Last week I was busy "feeding the beast" almost everyday.
When time erodes the margins and premiums, I then have cash freed up to put on new positions. It seemed like almost every day I was adding positions to keep the accounts full.
I notice the accounts do better if you stay on top of keeping the accounts full. But there are times when you want more cash when markets are crazy. Experience will tell you when. The school of hard knocks will teach you too.
With Friday's new margins being lower I need to add more positions on Monday. Plus I have a bunch of options expiring on Monday.
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Regarding adding on to positions as margins decrease, do you ever find that the margins decrease, you sell more options, and then the margins pop back up, and your margin + 2X rule is violated? Do you do anything special (like exit positions) to handle that situation, and get you back to margin + 2x cushion?
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Ron99, when you "add" positions to keep your account full, does that mean you may add additional positions to a contract month that you are already holding short positions or are you referring to a new market/month entirely?
For example, let's say you are already short DOTM May CL puts but then, cash is freed up from other positions due to decay, would you add on more May CL puts at around the same strike?
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Here's a lesson on why you don't want to go too far out in time selling options.
I sold SB puts on Jan 2nd when SBh3 futures were 19.69. Futures have dropped to 18.49 but the premium has dropped, so far, because I was far OTM and close in time to expiration. 16.00 Mar puts.
But the Jul 16.00 puts have gone up from 0.07 to 0.13 in the same time frame.
Time erosion gets stronger the closer you get to expiration. Thus margin and premium drop quicker. The further out in time you are the more that the option will follow the future instead of ignoring it.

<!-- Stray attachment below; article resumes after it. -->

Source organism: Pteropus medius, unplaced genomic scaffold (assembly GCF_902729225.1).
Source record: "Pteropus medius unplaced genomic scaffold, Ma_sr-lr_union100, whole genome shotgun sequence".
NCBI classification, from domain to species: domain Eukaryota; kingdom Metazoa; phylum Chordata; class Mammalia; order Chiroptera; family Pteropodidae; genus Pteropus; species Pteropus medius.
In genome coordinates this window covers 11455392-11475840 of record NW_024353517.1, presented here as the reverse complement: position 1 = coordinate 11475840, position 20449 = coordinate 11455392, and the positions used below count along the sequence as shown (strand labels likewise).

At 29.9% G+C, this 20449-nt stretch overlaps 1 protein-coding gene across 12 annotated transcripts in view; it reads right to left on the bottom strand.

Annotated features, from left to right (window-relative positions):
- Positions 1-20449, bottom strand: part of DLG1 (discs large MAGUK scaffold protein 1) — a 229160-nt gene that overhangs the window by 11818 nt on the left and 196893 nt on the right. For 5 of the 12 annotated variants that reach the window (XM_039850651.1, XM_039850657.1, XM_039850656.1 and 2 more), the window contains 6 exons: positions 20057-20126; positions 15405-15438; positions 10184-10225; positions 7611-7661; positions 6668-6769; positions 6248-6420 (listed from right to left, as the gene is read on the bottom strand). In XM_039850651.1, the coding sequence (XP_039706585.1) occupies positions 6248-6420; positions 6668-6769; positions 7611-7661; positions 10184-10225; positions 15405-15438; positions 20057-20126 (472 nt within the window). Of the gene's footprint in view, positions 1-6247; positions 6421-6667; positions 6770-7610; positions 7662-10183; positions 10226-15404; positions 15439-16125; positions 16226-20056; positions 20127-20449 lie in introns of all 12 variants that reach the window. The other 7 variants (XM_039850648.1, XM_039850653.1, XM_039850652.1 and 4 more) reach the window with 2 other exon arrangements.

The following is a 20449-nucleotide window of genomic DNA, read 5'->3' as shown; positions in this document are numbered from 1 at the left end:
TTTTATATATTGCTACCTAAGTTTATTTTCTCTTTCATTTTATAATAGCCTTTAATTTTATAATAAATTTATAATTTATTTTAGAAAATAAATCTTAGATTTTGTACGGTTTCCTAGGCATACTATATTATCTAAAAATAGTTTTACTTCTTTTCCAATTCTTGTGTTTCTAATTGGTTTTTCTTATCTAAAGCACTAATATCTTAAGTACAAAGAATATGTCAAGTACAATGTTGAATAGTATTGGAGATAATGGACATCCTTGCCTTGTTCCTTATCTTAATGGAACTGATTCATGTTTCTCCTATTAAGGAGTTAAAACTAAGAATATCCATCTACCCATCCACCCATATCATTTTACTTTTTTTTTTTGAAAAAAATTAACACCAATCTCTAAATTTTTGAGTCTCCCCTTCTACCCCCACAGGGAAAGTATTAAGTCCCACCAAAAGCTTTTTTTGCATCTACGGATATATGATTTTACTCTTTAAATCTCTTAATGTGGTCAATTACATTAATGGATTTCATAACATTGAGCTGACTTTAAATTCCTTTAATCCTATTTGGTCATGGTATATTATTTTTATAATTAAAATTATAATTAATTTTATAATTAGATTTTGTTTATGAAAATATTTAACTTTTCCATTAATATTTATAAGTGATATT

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If you look back at past trades, do you find yourself biased towards selling puts, or selling calls?
I would imagine that for most instruments that selling puts would be more common, since it is less risky (selling calls in crude could be dangerous if a terrorist attack occurs, grains can skyrocket in droughts). For ES options, I would think selling calls might be preferable (think of a stock market crash).
I'm curious about the thoughts of the experienced experts here...
Oil is always going to be one of those markets that has the terrorist volatility variable waiting to be added to the current price. I would agree with you that the energies will always have a bias to the upside because of this. I am waiting for oil to drop a few dollars in price and will look to sell puts again because of the ever present terrorist threat. Time is on our side when selling options so I can wait for months if needed. I'm short March 900 wheat calls and my reasoning was that price was in the 50% retracement range even after the last bullish crop progress report in January. I sold 680 puts also. I think the tendency is to want to sell puts. The vast majority of the general public that owns stocks only want stocks to go up. This makes for a price bias on calls that makes them more expensive then puts. The futures markets are a minority but shorting a futures contract is more routine in futures than it is in stocks so why should we be 'scared' of writing call options on futures? Because we're scared that something like a terrorist threat can spike prices. In the grains it can be drought, OJ freezing weather, cotton the boll weevil..etc. But, these 'variables' usually happen with the seasonal aspects of the markets. I wait for those seasonal highs, or what I think might be the seasonal high along with what the charts are saying to let me know when it might be safe to sell calls. But, you are right. I fell more comfortable selling puts but sell calls nonetheless. It's all a waiting game for me and how I interpret charts.
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